Some public health advertising has left viewers feeling shaken. The 2009 Think! Road safety campaigns used pizza to represent a brain as it splattered across a car windscreen, and a second showed a mother killed by her son. But is this the right approach to take?
A recent study found that if an advert is too graphic or disturbing, it can actually have an inverse effect on viewers, and they may stop watching it.
The study by the National Library of Medicine, published in May 2020, used social media to test reactions to a driver safety campaign featuring three different levels of negative emotional intensity. The advertising with the strongest negative stimuli evoked the strongest negative emotions, but – crucially – it had no significantly stronger influence on behaviour than moderately threatening imagery.
Using extreme negative emotions in advertising risks drawing attention away from the message and evoking viewers’ defence mechanisms.
When an audience has their defence mechanism triggered they may actively avoid seeing the source of their emotional discomfort. They may stop paying attention, or self-deceive, by refusing to see the personal relevance. Of the drivers in the social media study, those with most risky driving styles payed less attention to the more threatening messages.
This means that you really need to know your audience and their hopes and fears before going for the jugular. Go too far and you’ll scare off a once loyal audience or turn-off potential customers.
Targeting is vital when using negative marketing
In the UK, bus companies bowed to pressure after receiving a barrage of complaints regarding a film advert that was ‘disturbing young children’. Stagecoach first pulled the advert for the new Poltergeist movie, which shows an image of a clown, from the sides of vehicles, then First in Glasgow followed suit. So, in the end no one saw the adverts, including potential audience members.
When a campaign is likely to be seen by a wider audience, it’s worth remembering that effective campaign communication does not have to use the particularly shocking content to evoke positive changes in attitudes or behaviour.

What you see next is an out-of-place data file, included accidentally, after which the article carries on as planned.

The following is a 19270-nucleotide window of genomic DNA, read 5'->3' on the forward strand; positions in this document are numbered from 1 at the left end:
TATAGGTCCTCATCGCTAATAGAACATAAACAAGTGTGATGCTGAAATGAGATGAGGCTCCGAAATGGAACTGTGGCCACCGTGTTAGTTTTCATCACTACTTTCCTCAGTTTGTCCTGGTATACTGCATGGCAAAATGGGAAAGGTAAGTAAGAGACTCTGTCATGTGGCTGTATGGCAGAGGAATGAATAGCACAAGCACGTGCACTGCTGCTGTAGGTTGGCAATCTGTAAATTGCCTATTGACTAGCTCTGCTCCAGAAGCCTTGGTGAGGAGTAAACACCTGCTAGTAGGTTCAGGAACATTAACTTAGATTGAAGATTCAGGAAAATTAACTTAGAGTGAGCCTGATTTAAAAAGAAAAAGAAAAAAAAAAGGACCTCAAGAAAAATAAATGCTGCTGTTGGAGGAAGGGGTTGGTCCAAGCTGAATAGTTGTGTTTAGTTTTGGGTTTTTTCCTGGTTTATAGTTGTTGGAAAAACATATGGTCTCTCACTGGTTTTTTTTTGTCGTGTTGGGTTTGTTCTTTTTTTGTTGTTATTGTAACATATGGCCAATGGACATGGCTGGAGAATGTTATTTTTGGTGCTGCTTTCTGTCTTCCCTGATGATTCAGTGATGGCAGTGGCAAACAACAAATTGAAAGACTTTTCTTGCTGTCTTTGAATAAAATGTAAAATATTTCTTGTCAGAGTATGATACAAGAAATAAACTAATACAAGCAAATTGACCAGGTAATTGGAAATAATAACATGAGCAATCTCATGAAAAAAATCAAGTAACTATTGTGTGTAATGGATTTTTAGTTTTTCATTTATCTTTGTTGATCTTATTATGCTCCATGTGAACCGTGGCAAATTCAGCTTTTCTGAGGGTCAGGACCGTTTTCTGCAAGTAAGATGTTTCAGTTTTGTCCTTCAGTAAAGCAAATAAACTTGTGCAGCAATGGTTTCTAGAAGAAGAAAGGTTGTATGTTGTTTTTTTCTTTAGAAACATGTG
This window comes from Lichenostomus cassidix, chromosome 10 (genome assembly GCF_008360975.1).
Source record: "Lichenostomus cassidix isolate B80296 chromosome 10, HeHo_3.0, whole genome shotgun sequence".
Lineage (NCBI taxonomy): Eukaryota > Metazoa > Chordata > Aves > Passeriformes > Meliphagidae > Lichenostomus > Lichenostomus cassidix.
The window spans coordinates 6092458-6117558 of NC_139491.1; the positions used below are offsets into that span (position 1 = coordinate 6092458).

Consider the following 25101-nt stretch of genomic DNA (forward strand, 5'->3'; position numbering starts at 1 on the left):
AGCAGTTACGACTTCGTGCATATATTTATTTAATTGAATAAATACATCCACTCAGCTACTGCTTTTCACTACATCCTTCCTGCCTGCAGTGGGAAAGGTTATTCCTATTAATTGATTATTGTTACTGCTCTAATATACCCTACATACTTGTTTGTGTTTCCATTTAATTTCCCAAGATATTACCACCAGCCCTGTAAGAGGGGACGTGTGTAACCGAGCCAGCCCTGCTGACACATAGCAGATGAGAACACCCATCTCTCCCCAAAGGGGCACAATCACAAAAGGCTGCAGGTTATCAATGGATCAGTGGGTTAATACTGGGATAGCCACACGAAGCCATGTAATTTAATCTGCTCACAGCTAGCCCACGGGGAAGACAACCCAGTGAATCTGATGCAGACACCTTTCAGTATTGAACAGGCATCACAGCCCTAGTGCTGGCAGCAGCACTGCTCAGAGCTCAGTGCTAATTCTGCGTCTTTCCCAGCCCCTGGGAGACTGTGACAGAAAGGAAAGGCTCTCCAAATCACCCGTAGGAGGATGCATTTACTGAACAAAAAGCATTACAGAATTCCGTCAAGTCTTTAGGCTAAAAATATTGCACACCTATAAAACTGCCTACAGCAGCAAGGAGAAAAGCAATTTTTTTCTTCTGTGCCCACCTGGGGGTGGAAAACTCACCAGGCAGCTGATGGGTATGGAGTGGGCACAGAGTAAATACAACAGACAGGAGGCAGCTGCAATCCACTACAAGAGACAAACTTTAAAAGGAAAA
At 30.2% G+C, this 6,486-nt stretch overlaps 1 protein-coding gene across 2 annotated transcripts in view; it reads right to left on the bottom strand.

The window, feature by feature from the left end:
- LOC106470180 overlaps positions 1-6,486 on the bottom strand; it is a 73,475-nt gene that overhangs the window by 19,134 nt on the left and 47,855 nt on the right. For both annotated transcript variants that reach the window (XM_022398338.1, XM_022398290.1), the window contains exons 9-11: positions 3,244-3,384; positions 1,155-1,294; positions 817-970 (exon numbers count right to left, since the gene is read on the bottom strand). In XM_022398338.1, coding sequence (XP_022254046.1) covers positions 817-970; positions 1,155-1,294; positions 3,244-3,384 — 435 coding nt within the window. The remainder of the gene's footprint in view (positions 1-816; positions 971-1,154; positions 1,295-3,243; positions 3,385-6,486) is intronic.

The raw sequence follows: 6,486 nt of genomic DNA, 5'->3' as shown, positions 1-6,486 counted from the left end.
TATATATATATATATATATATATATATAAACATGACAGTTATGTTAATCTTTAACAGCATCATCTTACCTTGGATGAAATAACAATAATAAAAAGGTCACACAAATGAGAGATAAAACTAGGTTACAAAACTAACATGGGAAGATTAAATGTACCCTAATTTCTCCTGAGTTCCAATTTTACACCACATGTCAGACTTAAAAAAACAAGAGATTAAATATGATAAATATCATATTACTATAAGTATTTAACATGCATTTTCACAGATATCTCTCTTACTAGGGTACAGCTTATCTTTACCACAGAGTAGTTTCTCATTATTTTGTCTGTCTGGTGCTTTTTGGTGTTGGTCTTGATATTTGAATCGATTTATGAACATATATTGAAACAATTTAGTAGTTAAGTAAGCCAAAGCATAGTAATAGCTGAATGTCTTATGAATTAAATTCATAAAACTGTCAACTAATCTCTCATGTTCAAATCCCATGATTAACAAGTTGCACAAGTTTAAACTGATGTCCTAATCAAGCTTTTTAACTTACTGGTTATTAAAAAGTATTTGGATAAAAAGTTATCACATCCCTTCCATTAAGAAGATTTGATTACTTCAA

An example of where negative emotional advertising has been done well, is Rightmove’s Life’s steps TV ad, which utilises our innate fear of loneliness. We’re made to care about the characters, then fear for them. When an elderly couple’s home becomes empty, a young family moves in and a toddler starts climbing the stairs. The company’s tagline, “When life moves, make your rightmove”, is shown. But just when you think it’s all over, we see the elderly gentleman very much alive, in his new bungalow, and from off screen we hear his wife call ‘Graham’. Instantly, we move from experiencing sadness to feeling relief. Our emotions are being toyed with – but in the end we feel good about the situation and the brand.
Fear comes in many forms, there is the fear of missing out, of eco-collapse, third world poverty, germs and loneliness to name just a few. But some topics have to be handled more carefully than others.
Taboo subjects are generally to be avoided, but McDonalds bucked the trend with an advert that appeared to be overtly racist. Anyone fearing discrimination, or hating people that do, must have felt a gut-punch reaction to the advert. But when you read the small print, it goes on to clearly and cleverly state their equal opportunities policy and how they only employ individuals based on their attitudes – not their nationality.
The fast food giant’s aim was no doubt to show that they hate what their consumers hate, so forming a connection. But it can be a dangerous tactic. Not everyone hangs around to read the small print.
It all comes down to knowing your audience
So, if you’re looking to use negative emotional marketing in your next campaign; first, really get to know your audience. Then ask yourself; how do you want your brand and marketing to make them feel?